The Grievance Procedure: The Heart of the Collective Agreement

Learn how a strategic grievance procedure can improve labour management relations. This current issues paper explores the four key roles of a grievance procedure, secondary roles, and how solid procedure facilitates conflict management and dispute resolution.

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Shifting from Traditional to Mutual Gains Bargaining: Implementing Change in Canada

The significant transformation of the Canadian economy and system of production in the past decade has not left the industrial relations system untouched. Managers and union leaders have become more and more aware of their interdependence and vulnerability, through their experience of plant closings, layoffs, loss of market share and technological obsolescence. Does the lower level of labour strife mean that parties are biding their time and expecting the good old days to return? Or are we witnessing deeper, more lasting changes in how we determine working conditions and manage human resources? The great majority of researchers and practitioners seem to agree that current economic and labour market transformations are structural rather than merely cyclical in nature.

Despite significant changes in how labour contracts are reached, the adversarial process which characterizes traditional collective bargaining remains predominant. Collective bargaining is still the cornerstone of our system of union-management relations. It has a profound impact on the climate in the workplace, which in turn significantly influences a firm’s productivity and competitiveness (Grant and Harvey 1993). Many participatory devices have been introduced in the workplace, but the pace of innovation is much slower at the bargaining table, where distributive tactics still prevail, as manifested in win-lose and we-us approaches on the part of negotiators. However, the idea of mutual-gains bargaining (MGB) is being examined by an increasing number of people who are preoccupied with the survival and adaptation of collective bargaining.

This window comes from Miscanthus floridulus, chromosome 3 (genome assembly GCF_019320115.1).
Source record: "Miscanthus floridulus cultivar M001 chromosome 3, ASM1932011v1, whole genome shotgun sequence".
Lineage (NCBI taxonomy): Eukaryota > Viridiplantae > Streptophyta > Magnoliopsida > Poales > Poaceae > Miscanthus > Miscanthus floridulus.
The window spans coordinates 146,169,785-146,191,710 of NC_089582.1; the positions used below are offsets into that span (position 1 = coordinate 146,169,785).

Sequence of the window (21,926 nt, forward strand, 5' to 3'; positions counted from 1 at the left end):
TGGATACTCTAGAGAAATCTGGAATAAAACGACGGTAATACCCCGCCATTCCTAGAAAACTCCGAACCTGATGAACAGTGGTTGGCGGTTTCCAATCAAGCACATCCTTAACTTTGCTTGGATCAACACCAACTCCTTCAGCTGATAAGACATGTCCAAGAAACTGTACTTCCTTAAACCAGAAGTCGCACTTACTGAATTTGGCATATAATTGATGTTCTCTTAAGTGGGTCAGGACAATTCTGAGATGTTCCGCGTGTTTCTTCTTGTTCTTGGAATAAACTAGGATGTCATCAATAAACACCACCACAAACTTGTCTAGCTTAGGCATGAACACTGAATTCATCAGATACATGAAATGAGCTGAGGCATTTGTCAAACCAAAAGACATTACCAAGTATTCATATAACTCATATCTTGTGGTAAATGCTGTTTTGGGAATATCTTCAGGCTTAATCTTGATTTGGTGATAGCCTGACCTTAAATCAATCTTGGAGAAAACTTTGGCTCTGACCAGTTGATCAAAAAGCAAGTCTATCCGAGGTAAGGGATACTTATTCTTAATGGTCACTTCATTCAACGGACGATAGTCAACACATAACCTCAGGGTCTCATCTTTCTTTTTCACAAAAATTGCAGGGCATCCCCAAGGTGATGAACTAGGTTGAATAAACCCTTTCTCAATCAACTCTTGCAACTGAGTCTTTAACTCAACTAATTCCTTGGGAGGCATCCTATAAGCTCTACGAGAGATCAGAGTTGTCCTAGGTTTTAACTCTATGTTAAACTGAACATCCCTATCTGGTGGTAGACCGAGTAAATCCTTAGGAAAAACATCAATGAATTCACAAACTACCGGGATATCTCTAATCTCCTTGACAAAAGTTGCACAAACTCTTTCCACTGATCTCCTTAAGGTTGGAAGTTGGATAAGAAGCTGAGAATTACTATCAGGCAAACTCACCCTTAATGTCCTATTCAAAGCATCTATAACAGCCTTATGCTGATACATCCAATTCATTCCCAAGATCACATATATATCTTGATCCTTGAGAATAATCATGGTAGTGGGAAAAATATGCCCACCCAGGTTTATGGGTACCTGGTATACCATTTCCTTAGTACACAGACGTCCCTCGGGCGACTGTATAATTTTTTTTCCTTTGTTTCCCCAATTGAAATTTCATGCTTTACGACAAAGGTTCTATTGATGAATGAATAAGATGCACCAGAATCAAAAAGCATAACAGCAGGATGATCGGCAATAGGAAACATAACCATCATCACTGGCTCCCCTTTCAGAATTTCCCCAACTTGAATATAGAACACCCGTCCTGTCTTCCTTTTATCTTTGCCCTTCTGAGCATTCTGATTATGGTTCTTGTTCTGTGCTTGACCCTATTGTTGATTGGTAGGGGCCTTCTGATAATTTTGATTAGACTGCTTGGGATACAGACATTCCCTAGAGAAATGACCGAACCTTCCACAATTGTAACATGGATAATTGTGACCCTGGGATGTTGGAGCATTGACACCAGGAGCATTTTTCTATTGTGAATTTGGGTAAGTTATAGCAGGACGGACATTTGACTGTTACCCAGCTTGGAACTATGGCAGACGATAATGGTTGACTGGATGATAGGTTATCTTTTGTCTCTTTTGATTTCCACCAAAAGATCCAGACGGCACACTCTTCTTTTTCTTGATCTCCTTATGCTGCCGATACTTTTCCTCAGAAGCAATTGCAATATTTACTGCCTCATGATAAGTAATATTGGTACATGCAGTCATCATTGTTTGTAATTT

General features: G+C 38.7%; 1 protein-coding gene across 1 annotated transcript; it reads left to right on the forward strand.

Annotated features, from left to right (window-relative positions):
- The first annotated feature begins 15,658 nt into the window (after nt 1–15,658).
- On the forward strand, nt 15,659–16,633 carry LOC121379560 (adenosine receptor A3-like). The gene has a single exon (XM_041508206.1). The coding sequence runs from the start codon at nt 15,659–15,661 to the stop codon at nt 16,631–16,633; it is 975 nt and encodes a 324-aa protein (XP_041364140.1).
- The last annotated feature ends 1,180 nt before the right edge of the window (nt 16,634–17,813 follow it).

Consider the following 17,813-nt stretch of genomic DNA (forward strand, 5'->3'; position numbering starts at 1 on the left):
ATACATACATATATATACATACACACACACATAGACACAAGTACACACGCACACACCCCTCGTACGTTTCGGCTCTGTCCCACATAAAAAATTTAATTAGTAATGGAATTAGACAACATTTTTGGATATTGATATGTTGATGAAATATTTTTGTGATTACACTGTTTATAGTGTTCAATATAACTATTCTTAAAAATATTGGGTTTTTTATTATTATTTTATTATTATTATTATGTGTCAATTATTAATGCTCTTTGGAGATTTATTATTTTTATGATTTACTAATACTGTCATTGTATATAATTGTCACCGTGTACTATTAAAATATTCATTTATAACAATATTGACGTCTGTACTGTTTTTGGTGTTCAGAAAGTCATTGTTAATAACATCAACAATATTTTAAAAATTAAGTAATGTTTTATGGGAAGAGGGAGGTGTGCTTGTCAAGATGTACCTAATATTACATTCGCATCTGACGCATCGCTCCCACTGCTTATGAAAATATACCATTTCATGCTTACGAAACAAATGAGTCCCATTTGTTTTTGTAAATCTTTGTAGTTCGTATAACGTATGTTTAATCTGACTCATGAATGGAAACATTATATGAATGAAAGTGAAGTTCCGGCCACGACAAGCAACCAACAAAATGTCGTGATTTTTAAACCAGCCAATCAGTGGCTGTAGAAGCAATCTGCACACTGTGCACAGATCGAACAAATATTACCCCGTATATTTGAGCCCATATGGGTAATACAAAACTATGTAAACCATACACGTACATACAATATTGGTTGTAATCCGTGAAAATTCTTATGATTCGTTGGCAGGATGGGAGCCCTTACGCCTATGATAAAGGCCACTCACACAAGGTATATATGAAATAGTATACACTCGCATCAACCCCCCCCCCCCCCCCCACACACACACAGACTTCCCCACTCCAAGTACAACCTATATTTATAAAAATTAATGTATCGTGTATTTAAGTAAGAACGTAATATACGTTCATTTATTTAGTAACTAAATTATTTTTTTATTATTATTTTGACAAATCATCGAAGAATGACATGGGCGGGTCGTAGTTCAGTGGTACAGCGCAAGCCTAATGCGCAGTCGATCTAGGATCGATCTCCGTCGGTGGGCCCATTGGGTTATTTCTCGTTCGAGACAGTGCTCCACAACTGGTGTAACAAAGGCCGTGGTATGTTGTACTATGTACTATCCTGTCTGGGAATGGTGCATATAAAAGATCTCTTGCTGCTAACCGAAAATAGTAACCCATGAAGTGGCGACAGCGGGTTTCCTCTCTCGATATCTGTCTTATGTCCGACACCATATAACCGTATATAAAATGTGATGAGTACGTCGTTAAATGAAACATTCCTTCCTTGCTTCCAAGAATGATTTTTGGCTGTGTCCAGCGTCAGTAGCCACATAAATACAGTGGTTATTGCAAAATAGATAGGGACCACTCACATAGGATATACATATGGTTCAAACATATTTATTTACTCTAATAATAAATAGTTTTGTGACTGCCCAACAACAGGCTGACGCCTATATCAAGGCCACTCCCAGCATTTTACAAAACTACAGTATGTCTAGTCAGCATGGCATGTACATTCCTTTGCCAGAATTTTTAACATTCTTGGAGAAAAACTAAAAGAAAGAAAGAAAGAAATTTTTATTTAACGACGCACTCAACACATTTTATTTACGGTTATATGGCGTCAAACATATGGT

Before looking at the conditions favouring the shift from adversarial to more cooperative bargaining tactics, we must examine why traditional bargaining is being called into question. We will begin at the analytical and theoretical level, to provide a conceptual tool for policymaking and strategy formulation by those who seek innovative union-management relations. Our discussion will then move on to describe how some negotiators have tried to make the transition from traditional bargaining to MGB. This description is based on interviews and round-table discussions with practitioners, and on the experience that members of our group in Quebec have had as trainers and facilitators since 1993.